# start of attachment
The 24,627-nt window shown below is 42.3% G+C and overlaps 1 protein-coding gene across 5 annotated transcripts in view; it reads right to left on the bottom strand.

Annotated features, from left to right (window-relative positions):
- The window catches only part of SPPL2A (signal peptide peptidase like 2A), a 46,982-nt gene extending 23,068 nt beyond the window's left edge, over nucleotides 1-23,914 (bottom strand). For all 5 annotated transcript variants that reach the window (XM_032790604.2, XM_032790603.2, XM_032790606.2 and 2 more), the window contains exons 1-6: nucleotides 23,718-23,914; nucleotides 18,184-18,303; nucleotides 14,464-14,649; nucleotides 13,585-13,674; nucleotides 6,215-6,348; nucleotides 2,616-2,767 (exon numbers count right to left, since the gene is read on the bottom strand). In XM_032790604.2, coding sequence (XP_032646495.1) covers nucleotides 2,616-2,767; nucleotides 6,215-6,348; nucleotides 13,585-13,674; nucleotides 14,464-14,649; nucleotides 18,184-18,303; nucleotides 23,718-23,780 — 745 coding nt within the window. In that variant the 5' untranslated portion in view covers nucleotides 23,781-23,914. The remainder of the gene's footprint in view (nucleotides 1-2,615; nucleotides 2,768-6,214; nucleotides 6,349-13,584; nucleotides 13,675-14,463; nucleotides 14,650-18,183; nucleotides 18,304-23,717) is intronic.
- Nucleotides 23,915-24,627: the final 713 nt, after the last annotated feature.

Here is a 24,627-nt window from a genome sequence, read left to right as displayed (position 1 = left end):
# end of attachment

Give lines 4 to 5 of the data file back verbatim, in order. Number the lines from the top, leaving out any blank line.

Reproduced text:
- Nucleotides 23,915-24,627: the final 713 nt, after the last annotated feature.

Here is a 24,627-nt window from a genome sequence, read left to right as displayed (position 1 = left end):